Tuesday, April 28, 2015

E-voting can improve access to democracy for Zambians

U.S. President Abraham Lincoln once stood for a “government of the people, by the people [and] for the people.” Indeed, one of the most important pillars of a strong and legitimate democracy is one wherein eligible citizens can and do have a voice in who governs them. This is regardless of sex, religion, social status or geographic limitations. To this end, it is always in the best interest of a fair, honest and transparent election to provide the greatest possible access to the polls to the greatest number of eligible voters as possible.

In countries where literacy rates may be low, this might mean having ballots where even those who cannot read can still understand who they are voting for. It also means having ballots where people with physical limitations, like impaired vision or mobility, can still cast a vote. And while it is indeed true that urbanization continues to be on the rise all around the globe, there are still substantial populations who live in more rural and remote areas. And these populations deserve to have their voice heard.

And that is precisely why electronic voting technology is being encouraged ahead of the upcoming elections in the African country of Zambia. The people of Zambia are spread all across its country and some even end up in foreign lands in search of a better life or improved job prospects. These people are still entitled to take part in democratic processes.

Zambian President Edgar Lungu has stated on the record that he is in favour of adopting electronic voting technologies in the country, even though opposition FDD spokesperson Antonio Mwanza says that the government should focus on acquiring local printers for printing ballots first. Mwanza feels the ballot papers should be printed locally and not in South Africa, but e-voting can potentially eliminate the need for the printing of ballot papers altogether.

In the case of a voter-verifiable paper audit trail (VVPAT), the printers can be integrated as part of the larger e-voting system and ecosystem as a cohesive approach to democracy. President Lungu has the support of other parties for adopting e-voting too, including the United Party for National Development (UPND). Party representative Edwin Lifwekelo says the system would be good for counting and voting purposes and that it would ensure full participation of the Zambian people in the electoral system.

One of the biggest motivating factors for adopting electronic voting systems in Zambia is precisely that: to provide greater access to the democratic process for all Zambians, regardless of where they are located. Education and infrastructure will surely play critical roles in the selection, deployment and running of the e-voting system, but these are investments in the future of Zambia and a more engaged electorate is positive for the African country.

The Zambian government and its electoral commission can look not only to its other African neighbors for support and guidance from their own early experiences with democracy and e-voting, including biometric voter registration and authentication, but also to the many other democracies around the world that have had to deal with having voters spread over a large geographic region.

Two such examples are those demonstrated in the Philippines and Australia. Remote voting was enabled by the use of electronic voting technology. Several thousand ballots were cast in the 2013 Philippine election in this manner and the Australian government continues to invest in its iVote system as a viable and reliable alternative to postal voting. Traditional polling stations will always have a place in a modern democracy, but remote voting needs must also be addressed.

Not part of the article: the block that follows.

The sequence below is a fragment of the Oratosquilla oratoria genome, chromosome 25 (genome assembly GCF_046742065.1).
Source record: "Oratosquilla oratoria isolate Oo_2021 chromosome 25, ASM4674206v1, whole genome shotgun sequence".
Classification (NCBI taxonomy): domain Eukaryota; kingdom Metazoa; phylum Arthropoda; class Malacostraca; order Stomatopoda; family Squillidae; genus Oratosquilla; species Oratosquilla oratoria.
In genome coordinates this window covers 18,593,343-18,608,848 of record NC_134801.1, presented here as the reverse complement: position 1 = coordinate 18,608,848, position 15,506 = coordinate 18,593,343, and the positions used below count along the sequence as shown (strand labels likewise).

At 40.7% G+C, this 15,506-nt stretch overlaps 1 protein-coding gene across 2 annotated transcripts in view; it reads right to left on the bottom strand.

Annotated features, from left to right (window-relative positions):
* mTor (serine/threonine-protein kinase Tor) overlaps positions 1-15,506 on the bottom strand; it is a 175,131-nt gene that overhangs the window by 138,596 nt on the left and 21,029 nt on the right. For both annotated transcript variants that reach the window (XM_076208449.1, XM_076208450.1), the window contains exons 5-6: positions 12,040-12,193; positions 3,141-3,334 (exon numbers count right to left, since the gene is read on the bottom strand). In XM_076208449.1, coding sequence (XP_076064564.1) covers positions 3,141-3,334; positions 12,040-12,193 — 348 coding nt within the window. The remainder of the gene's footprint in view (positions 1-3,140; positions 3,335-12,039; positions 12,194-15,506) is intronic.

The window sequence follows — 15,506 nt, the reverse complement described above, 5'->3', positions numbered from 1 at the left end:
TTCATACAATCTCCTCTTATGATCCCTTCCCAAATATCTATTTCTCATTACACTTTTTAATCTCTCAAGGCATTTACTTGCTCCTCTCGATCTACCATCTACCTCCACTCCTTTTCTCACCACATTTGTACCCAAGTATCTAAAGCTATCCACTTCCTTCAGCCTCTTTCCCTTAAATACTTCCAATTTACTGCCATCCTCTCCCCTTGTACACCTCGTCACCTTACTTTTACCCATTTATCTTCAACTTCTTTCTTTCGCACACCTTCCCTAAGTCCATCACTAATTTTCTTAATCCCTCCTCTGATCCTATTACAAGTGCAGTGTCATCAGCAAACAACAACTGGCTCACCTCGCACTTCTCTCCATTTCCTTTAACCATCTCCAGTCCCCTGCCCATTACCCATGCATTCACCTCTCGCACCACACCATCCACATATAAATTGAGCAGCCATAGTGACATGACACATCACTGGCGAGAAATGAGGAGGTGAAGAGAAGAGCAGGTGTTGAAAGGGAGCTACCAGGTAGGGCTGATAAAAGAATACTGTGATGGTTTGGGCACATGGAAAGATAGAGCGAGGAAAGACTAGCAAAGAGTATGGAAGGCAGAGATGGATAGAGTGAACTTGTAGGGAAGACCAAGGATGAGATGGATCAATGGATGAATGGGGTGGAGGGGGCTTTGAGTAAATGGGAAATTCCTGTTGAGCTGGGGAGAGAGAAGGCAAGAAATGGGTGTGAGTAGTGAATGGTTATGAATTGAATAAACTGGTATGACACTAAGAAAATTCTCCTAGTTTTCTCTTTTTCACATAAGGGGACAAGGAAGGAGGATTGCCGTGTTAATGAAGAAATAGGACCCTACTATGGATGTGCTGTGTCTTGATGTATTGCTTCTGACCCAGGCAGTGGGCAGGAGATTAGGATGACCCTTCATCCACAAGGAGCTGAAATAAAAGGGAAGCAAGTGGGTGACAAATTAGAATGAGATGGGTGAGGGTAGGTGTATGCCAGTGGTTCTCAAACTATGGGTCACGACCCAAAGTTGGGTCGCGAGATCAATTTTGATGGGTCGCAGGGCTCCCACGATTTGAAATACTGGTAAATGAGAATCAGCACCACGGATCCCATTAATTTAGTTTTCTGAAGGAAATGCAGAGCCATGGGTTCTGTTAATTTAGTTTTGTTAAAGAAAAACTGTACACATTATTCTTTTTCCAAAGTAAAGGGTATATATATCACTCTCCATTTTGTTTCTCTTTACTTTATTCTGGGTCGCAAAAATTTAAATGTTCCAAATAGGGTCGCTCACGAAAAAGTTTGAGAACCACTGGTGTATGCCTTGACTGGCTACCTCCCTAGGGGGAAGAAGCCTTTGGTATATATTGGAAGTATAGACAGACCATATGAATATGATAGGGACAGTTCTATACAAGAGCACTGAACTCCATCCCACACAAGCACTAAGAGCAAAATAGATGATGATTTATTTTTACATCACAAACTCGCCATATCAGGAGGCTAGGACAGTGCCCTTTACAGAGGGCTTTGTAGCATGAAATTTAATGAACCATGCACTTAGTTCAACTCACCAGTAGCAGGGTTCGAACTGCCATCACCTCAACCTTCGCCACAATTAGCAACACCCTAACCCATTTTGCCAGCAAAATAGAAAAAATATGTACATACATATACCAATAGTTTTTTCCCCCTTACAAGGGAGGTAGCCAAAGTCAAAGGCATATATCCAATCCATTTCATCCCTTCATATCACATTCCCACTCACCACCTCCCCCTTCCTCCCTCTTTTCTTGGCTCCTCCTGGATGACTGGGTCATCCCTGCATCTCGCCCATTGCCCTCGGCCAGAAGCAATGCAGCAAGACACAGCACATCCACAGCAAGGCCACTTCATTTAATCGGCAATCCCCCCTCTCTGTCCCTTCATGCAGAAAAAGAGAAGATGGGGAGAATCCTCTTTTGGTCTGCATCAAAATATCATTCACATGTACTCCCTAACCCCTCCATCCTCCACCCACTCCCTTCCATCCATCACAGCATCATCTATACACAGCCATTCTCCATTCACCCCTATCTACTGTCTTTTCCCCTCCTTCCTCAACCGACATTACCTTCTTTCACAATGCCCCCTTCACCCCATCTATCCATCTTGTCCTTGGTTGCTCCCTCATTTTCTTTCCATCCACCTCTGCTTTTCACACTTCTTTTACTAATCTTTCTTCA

The next general election in Zambia is scheduled to take place in September 2016.

Thursday, April 23, 2015

Putting a finger on Nigeria's biometric woes

To say that Nigeria has faced its fair share of problems, challenges and even crises would be a severe understatement. Even so, the government and the people of Nigeria are working hard to turn things around for the young democracy that still battles with corruption and severe infrastructure issues. Nigeria is a nation in transition and it is struggling to conduct fair, free and transparent elections. It has had a long history of government abuses that it must now work to overcome.

Working toward this ambitious and righteous goal, Nigeria implemented a biometric voter verification system for its most recent federal elections held toward the end of March 2015. Muhammadu Buhari defeated incumbent Goodluck Jonathan by the narrowest of margins, earning just under 54% of the popular vote. For this election, every Nigerian voter was supposed to receive a permanent voter card that stores his or her biometric information for the purposes of authentication at the polls.

While Nigeria has already had an Automated Fingerprint Identification System for a few years, the old system was only used to create a digital register. This was designed to prevent multiple voting at the polls by eliminating doubles from the voter register. With the new system, the identity of the voter is more accurately authenticated to prevent ballot stuffing from “ghost” votes, underage voting, and otherwise illegal or unauthorized votes.

Unfortunately, the 2015 elections in Nigeria were marred with a number of issues and these were already demonstrated in an early mock polling held a few weeks before the actual election itself. In that trial run, held in 225 polling units and 358 voting centres across the country, many of the identity card readers took as many as 20 minutes for the verification process. What's more, over 40 percent of the voters who participated in the early test were not identified by the system. They reportedly had valid voter smart cards, but they were not recognized.

These issues were not suitably rectified ahead of the March 28 election day. The election itself faced several technical glitches that resulted in the need to extend voting to the following day. Again, the verification process simply took too long or didn't work at all. The adoption of e-voting technology in general and biometric authentication in particular has been a challenge for the African continent with significant problems experienced by other elections, like those in Ghana in 2012, as well.